Frankie Lymon was a real person; the lead singer for Frankie Lymon and the Teenagers, known for their hit “Why Do Fools Fall in Love”. Lymon’s story is one of those cautionary tales about the music industry, fame, and hitting it big when you’re young; he was only twenty-four when he died of an overdose–a has-been at 24. This story, which is basically a fictionalized imagining of his last day, is heartbreaking. He has fallen on hard times but has cleaned up and gotten to a point of recovery from his addiction; he’s trying to make a comeback but makes the sad, fateful decision to go into the local neighborhood bar near where he is staying with his grandmother–and runs into someone from his past, with her own broken dreams and broken life. It’s powerfully written and the characters realized strongly; you can’t stop reading even though you know it’s all a train wreck unfolding in front of you. Kudos to Blauner for such a powerful story.

I then went back to Sue Grafton’s Kinsey and Me collection, where the next offering was the story “The Parker Shotgun.”

The Christmas holidays had come and gone, and the new year was under way. January, in California, is as good as it gets–cool, clear, and green, with a sky the color of wisteria and a surf that thunders like a volley of gunfire in a distant field. My name is Kinsey Millhone. I’m a private investigator, licensed, bonded, insured; white, female, age thirty-two, unmarried, and physically fit. That Monday morning, I was sitting in my office with my feet up, wondering what life would bring, when a woman walked in and tossed a photograph on my desk. My introduction to the Parker shotgun began with a graphic view of its apparent effect when fired at a formerly nice-looking man at close range. His face was still largely intact, but he had no use now for a pocket comb. WIth effort, I kept my expression neutral as I glanced up at her.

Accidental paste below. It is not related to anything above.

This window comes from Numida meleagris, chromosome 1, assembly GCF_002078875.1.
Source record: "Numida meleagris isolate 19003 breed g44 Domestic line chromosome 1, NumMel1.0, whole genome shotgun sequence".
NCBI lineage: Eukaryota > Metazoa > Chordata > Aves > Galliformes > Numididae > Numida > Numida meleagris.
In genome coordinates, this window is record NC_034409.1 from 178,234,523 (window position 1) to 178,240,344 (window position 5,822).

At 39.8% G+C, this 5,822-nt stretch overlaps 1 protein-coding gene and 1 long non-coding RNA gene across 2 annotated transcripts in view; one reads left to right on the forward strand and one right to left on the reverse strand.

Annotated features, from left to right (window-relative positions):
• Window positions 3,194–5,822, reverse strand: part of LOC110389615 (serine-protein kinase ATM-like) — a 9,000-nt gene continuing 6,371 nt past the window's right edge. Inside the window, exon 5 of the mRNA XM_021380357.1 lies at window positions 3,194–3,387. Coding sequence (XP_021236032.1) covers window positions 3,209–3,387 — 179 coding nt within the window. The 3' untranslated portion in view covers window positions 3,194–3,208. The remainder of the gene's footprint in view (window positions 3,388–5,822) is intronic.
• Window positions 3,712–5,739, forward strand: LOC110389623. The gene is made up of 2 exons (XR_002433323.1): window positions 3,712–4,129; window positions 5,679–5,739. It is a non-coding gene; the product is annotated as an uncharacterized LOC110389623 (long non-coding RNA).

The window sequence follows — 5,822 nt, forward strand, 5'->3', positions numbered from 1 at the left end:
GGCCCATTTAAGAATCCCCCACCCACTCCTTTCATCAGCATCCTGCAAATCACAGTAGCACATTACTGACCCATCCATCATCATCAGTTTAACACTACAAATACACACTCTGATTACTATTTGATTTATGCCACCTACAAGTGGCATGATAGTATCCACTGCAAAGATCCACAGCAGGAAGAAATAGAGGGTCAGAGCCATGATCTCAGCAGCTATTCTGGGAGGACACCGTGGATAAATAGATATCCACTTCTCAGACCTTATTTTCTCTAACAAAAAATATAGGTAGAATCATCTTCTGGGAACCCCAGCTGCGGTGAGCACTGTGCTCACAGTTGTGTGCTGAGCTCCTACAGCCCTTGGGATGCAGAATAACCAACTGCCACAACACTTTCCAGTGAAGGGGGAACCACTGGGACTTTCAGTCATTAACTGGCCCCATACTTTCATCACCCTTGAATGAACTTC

“Somebody killed my husband.”

Grafton never disappoints, and as I have mentioned before when talking about these Chanse short stories (it pleases me to no end that I can now talk about them in the plural), reading Grafton’s Kinsey Millhone short stories, along with the Lew Archer short stories by Ross Macdonald and the Tess Monaghan ones by Laura Lippman, have been an education in writing the private eye short story; something I never felt confident about doing before. This story is excellent in that is has a great opening–how can you not keep reading after that–and Kinsey’s detecting skills are put to a great test here. I also learned a lot about shotguns in reading this story. I guess the thing that’s so terrific about reading these private eye short stories is seeing, while reading them, how they could have easily been expanded into novels while also seeing how the author pared down what could have been a novel into a pleasing, satisfying short story.

I also picked up the MWA anthology Vengeance and started reading some more of the stories in there; I believe I may have blogged about one of them already. But when reading Alafair Burke’s “The Mother”, the story began to sound familiar; and sure enough, I was right: I’d read it before. I started paging through the stories and yes, I’d read them all; I read them flying back from a trip to New York on a plane. The book includes Karin Slaughter’s chilling, and Edgar winning, short story “The Unremarkable Heart,” which is one of my favorite short stories of all time. But I had to put Vengeance back up on the shelf because I’d already read those stories, alas; I will only allow myself to reread, and write about, short stories I originally read before I started blogging back in 2004 (!), so as to avoid repetition.

And now, I am going to get my second and final cup of coffee before walking to Walgreens. Have a lovely Sunday, Constant Reader!

IMG_3519